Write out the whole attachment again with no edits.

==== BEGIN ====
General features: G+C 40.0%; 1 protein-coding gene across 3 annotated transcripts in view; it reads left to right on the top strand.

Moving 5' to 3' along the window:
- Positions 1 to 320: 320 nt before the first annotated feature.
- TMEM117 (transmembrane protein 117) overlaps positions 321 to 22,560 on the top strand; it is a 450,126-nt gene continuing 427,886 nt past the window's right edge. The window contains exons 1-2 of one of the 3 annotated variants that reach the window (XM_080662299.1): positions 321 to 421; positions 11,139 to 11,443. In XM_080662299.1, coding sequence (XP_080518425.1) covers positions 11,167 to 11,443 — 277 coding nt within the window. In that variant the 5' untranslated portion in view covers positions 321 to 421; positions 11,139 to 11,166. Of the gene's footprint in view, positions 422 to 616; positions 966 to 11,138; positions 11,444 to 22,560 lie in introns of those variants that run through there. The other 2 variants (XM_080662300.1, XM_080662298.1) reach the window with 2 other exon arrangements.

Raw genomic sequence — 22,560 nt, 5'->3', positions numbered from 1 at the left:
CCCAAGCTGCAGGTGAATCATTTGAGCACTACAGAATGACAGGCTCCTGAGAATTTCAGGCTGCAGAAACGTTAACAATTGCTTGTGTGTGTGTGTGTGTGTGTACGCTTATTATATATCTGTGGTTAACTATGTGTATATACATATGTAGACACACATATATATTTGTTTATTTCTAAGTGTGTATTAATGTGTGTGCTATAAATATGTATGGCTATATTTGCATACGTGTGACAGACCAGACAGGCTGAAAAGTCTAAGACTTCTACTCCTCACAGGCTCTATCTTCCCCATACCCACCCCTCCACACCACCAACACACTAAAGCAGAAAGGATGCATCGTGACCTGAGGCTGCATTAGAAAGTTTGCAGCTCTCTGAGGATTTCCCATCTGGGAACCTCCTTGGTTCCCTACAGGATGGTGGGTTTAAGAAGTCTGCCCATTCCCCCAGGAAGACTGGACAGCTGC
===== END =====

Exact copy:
General features: G+C 40.0%; 1 protein-coding gene across 3 annotated transcripts in view; it reads left to right on the top strand.

Moving 5' to 3' along the window:
- Positions 1 to 320: 320 nt before the first annotated feature.
- TMEM117 (transmembrane protein 117) overlaps positions 321 to 22,560 on the top strand; it is a 450,126-nt gene continuing 427,886 nt past the window's right edge. The window contains exons 1-2 of one of the 3 annotated variants that reach the window (XM_080662299.1): positions 321 to 421; positions 11,139 to 11,443. In XM_080662299.1, coding sequence (XP_080518425.1) covers positions 11,167 to 11,443 — 277 coding nt within the window. In that variant the 5' untranslated portion in view covers positions 321 to 421; positions 11,139 to 11,166. Of the gene's footprint in view, positions 422 to 616; positions 966 to 11,138; positions 11,444 to 22,560 lie in introns of those variants that run through there. The other 2 variants (XM_080662300.1, XM_080662298.1) reach the window with 2 other exon arrangements.

Raw genomic sequence — 22,560 nt, 5'->3', positions numbered from 1 at the left:
CCCAAGCTGCAGGTGAATCATTTGAGCACTACAGAATGACAGGCTCCTGAGAATTTCAGGCTGCAGAAACGTTAACAATTGCTTGTGTGTGTGTGTGTGTGTGTACGCTTATTATATATCTGTGGTTAACTATGTGTATATACATATGTAGACACACATATATATTTGTTTATTTCTAAGTGTGTATTAATGTGTGTGCTATAAATATGTATGGCTATATTTGCATACGTGTGACAGACCAGACAGGCTGAAAAGTCTAAGACTTCTACTCCTCACAGGCTCTATCTTCCCCATACCCACCCCTCCACACCACCAACACACTAAAGCAGAAAGGATGCATCGTGACCTGAGGCTGCATTAGAAAGTTTGCAGCTCTCTGAGGATTTCCCATCTGGGAACCTCCTTGGTTCCCTACAGGATGGTGGGTTTAAGAAGTCTGCCCATTCCCCCAGGAAGACTGGACAGCTGC